As students work through Pre-Algebra, Geometry, Algebra, and Calculus courses, you’ll show them plenty of real-world problems. One increasingly relevant topic that likely doesn’t come up in a day-to-day math class? Cybersecurity. In this two-part series, students will use number patterns to crack simple codes that are reflective of the encoding practices internet giants have taken on in password and data encryption. As you set the stage for this activity, encourage your class to research companies that have been victims of recent hacking schemes. This will make the math behind cyber protection that much more meaningful!
Your students have probably heard of—and shopped at—Under Armour, Delta Airlines, Panera Bread, Macy’s, Forever 21, Sears, and GameStop.
If your students research these companies and other giants, they will likely find that all of these companies have been victims of massive hacking schemes. Hackers have infiltrated the private information of countless customers over the past two years. Many other companies have been affected as well. Make a list of your class’s research findings on the board to show just how widespread hacking has become!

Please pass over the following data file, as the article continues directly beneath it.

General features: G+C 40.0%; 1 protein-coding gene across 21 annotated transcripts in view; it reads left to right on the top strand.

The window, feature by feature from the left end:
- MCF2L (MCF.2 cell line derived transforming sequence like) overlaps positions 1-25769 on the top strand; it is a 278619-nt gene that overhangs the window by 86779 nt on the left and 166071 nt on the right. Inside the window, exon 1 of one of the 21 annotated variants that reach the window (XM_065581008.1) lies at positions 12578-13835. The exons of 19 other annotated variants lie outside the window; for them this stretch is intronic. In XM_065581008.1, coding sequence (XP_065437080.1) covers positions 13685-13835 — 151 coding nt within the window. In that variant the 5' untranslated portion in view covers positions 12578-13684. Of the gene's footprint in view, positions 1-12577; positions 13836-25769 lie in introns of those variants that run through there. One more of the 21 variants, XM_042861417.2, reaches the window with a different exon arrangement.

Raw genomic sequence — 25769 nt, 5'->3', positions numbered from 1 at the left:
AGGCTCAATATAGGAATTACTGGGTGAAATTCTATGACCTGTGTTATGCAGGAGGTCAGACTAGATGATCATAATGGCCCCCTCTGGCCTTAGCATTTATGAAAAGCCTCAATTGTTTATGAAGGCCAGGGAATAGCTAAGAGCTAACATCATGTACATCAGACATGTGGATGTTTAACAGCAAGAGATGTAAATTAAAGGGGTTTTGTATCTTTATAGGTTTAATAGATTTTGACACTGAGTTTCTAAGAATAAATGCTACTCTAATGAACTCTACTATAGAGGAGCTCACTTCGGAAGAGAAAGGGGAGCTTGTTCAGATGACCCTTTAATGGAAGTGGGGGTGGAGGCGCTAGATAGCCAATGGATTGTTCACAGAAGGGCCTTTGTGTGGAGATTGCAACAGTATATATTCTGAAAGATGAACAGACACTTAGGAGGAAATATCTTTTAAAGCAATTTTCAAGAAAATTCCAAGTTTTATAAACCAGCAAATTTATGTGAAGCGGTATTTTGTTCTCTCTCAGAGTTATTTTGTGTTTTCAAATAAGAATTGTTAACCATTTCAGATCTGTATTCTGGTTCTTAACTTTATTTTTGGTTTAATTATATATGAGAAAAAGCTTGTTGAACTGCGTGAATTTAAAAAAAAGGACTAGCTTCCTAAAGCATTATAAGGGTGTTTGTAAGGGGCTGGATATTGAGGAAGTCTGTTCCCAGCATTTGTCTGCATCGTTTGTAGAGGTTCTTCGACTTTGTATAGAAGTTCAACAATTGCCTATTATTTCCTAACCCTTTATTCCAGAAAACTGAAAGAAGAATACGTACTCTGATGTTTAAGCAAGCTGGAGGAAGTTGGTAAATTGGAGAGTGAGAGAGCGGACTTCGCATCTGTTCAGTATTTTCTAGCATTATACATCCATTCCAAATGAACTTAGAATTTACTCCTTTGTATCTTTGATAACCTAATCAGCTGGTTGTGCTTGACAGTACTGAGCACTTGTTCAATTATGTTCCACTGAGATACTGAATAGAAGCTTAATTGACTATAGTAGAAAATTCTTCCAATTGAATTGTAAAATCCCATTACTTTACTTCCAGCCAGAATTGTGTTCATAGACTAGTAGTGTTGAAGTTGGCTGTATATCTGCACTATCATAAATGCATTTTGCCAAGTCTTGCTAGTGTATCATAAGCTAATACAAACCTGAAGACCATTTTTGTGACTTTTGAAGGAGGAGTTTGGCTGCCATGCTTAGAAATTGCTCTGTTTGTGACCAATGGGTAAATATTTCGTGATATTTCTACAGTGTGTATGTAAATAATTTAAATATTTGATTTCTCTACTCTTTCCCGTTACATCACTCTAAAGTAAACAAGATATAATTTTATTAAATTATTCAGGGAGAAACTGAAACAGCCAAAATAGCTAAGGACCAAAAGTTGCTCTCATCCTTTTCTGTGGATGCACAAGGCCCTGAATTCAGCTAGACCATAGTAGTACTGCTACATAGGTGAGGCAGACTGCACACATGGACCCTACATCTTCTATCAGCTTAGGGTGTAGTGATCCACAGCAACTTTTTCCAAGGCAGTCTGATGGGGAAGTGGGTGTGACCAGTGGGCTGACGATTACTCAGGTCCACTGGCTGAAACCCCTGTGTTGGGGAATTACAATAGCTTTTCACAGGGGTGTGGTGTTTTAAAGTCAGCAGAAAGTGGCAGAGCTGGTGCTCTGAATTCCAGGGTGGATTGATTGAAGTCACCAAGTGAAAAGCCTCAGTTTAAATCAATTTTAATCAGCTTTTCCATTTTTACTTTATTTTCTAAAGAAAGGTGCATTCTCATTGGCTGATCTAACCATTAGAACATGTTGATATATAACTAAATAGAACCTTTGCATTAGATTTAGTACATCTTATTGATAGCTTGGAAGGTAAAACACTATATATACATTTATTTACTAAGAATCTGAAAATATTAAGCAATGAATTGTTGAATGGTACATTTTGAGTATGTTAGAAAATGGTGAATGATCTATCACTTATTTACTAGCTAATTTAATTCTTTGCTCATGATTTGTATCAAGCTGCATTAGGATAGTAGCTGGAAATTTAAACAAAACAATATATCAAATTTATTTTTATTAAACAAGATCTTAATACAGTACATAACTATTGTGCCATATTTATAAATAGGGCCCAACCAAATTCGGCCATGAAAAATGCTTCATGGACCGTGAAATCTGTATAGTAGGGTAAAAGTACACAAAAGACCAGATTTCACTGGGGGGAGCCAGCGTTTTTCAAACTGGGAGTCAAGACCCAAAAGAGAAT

Consumer passwords, credit card numbers, identifying information, addresses, and more were released to malicious third parties due to hacks on the databases that these companies use. Even tech-giant Amazon has not been immune to information breaches in the 21st century. Thus, the relevance of online safety cannot be understated. Online safety is such a tricky, relevant topic that annually we celebrate Safer Internet Day in the United States to raise awareness not only about mindful online activity, but also about steps we can take to prevent unsolicited information sharing. Ask your students about their experiences with staying safe on the internet. Surprisingly—or maybe unsurprisingly to some—staying safe in the digital age has a lot to do with math.